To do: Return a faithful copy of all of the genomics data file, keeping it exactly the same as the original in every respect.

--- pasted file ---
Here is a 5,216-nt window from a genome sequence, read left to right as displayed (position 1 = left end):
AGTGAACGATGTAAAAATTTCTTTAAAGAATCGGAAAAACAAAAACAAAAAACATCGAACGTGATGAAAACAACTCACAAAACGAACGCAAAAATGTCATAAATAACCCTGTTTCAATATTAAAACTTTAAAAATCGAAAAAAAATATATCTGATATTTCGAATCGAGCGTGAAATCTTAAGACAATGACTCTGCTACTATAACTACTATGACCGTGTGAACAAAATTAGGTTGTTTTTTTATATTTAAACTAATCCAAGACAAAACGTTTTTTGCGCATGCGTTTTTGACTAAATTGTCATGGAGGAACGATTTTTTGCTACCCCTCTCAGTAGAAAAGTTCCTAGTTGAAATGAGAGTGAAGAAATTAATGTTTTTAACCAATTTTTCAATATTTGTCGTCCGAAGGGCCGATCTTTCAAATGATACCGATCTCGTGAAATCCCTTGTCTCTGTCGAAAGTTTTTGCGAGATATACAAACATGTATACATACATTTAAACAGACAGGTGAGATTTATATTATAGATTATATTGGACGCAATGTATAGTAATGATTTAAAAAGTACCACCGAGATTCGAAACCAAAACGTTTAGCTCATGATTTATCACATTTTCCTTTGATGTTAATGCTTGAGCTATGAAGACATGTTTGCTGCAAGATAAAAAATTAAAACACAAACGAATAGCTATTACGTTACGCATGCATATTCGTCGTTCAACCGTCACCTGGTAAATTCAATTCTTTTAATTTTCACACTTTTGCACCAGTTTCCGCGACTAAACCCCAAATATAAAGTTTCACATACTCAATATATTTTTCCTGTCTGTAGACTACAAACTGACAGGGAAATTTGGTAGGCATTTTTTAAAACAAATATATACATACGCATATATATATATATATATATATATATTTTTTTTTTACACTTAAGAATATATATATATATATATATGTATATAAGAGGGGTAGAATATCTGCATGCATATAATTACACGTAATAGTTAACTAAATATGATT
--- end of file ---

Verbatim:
Here is a 5,216-nt window from a genome sequence, read left to right as displayed (position 1 = left end):
AGTGAACGATGTAAAAATTTCTTTAAAGAATCGGAAAAACAAAAACAAAAAACATCGAACGTGATGAAAACAACTCACAAAACGAACGCAAAAATGTCATAAATAACCCTGTTTCAATATTAAAACTTTAAAAATCGAAAAAAAATATATCTGATATTTCGAATCGAGCGTGAAATCTTAAGACAATGACTCTGCTACTATAACTACTATGACCGTGTGAACAAAATTAGGTTGTTTTTTTATATTTAAACTAATCCAAGACAAAACGTTTTTTGCGCATGCGTTTTTGACTAAATTGTCATGGAGGAACGATTTTTTGCTACCCCTCTCAGTAGAAAAGTTCCTAGTTGAAATGAGAGTGAAGAAATTAATGTTTTTAACCAATTTTTCAATATTTGTCGTCCGAAGGGCCGATCTTTCAAATGATACCGATCTCGTGAAATCCCTTGTCTCTGTCGAAAGTTTTTGCGAGATATACAAACATGTATACATACATTTAAACAGACAGGTGAGATTTATATTATAGATTATATTGGACGCAATGTATAGTAATGATTTAAAAAGTACCACCGAGATTCGAAACCAAAACGTTTAGCTCATGATTTATCACATTTTCCTTTGATGTTAATGCTTGAGCTATGAAGACATGTTTGCTGCAAGATAAAAAATTAAAACACAAACGAATAGCTATTACGTTACGCATGCATATTCGTCGTTCAACCGTCACCTGGTAAATTCAATTCTTTTAATTTTCACACTTTTGCACCAGTTTCCGCGACTAAACCCCAAATATAAAGTTTCACATACTCAATATATTTTTCCTGTCTGTAGACTACAAACTGACAGGGAAATTTGGTAGGCATTTTTTAAAACAAATATATACATACGCATATATATATATATATATATATATATTTTTTTTTTACACTTAAGAATATATATATATATATATATGTATATAAGAGGGGTAGAATATCTGCATGCATATAATTACACGTAATAGTTAACTAAATATGATT